Good news for anyone who is going through divorce and is worried about the possibility of unwelcome media attention.
The district judge in the recent case of A v A [ which concerned the division of the couple’s financial assets following divorce] ruled that they should be no disclosure of any of the confidential information involved in the case apart from the following basic facts
• the very fact and the date of both the hearing and the original application
• the very fact and the date on which any settlement was made
• limited disclosure in respect of the divorce suit itself
In particular, although the date in fact that a financial settlement could be disclosed, revelation of any details of that settlement are prohibited.
Following the principle set out by the last Labour government, who encouraged more open disclosure and media reporting of family law cases to promote public understanding of the issues, the judge acknowledged that the starting position was indeed one of open justice. He stated ‘nothing should be done to discourage fair and accurate reports of court proceedings.’ He then went on to reject an application made by the husband in the case to have the media entirely excluded from any court hearing. However, in doing so, he then continued by adding that the actual presence of the media in any court hearing “does not mean that confidential information is brought into the public domain.”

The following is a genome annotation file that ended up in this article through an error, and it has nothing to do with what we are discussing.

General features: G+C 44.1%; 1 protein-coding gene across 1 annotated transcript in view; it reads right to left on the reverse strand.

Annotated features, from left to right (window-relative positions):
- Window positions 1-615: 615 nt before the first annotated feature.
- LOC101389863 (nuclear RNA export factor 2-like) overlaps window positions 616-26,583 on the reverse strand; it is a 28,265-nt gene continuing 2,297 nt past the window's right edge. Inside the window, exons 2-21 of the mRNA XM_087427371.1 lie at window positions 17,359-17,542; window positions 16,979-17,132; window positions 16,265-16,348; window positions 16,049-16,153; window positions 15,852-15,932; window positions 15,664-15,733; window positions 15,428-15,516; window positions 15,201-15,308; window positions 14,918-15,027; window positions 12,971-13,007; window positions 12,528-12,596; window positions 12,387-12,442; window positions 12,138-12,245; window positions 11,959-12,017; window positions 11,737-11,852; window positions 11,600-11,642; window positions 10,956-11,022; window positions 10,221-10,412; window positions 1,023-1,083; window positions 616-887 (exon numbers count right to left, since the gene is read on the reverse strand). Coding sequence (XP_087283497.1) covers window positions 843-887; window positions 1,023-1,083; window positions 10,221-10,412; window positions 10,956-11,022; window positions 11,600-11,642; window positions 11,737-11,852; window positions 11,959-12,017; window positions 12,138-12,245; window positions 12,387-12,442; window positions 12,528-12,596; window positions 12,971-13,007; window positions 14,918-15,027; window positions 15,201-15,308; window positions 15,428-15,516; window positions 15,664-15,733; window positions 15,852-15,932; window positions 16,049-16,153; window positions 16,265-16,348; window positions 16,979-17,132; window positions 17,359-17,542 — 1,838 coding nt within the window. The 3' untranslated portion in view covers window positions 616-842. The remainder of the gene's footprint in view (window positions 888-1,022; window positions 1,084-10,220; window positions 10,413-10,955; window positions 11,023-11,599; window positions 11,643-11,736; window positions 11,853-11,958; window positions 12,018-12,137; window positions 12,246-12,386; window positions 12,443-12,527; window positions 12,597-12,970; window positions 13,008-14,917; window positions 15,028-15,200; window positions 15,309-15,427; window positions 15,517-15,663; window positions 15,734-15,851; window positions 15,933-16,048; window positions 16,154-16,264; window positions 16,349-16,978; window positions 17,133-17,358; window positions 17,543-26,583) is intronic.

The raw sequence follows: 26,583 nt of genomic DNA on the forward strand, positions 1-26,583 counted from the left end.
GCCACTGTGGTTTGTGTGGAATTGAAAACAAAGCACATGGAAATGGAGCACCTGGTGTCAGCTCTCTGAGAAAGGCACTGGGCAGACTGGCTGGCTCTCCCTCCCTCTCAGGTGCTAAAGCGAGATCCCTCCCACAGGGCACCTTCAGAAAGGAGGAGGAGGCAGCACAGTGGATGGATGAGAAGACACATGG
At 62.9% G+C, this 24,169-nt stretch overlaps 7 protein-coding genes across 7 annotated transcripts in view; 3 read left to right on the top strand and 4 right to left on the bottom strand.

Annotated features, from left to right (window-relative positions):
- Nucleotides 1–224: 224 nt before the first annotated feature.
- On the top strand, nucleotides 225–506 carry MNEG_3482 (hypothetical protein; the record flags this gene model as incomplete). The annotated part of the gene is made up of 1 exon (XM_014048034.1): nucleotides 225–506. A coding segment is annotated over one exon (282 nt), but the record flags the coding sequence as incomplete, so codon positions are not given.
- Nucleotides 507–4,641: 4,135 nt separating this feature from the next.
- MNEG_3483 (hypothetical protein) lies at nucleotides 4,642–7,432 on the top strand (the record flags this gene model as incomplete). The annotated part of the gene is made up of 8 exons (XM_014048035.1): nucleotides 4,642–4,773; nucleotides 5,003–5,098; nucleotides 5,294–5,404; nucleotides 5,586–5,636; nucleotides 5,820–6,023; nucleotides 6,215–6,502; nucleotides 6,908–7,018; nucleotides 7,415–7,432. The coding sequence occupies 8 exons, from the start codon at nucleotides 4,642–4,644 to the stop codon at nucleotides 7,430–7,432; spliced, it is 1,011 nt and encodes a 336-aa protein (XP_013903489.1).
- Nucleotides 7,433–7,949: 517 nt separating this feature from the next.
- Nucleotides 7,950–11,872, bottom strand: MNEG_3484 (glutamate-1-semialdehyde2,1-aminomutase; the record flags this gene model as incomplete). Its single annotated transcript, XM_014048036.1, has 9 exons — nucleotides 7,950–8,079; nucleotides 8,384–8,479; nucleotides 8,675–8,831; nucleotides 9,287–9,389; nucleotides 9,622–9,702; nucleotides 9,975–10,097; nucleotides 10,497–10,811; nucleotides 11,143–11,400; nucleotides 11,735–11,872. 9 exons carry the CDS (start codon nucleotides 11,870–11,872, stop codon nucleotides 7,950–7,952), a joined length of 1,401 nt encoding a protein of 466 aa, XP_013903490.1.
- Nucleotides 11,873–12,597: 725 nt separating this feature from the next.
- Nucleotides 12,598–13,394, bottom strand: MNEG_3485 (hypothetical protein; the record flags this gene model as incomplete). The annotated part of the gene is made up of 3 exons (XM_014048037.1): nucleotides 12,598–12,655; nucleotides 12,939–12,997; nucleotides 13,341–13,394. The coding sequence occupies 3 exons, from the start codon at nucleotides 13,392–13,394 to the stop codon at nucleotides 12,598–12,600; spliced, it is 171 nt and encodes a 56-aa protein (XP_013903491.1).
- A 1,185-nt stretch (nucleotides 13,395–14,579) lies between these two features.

It seems to us, and many other commentators, that the judge has sensibly balanced the potentially conflicting issues surrounding freedom of the press, greater public understanding of the court system and human rights.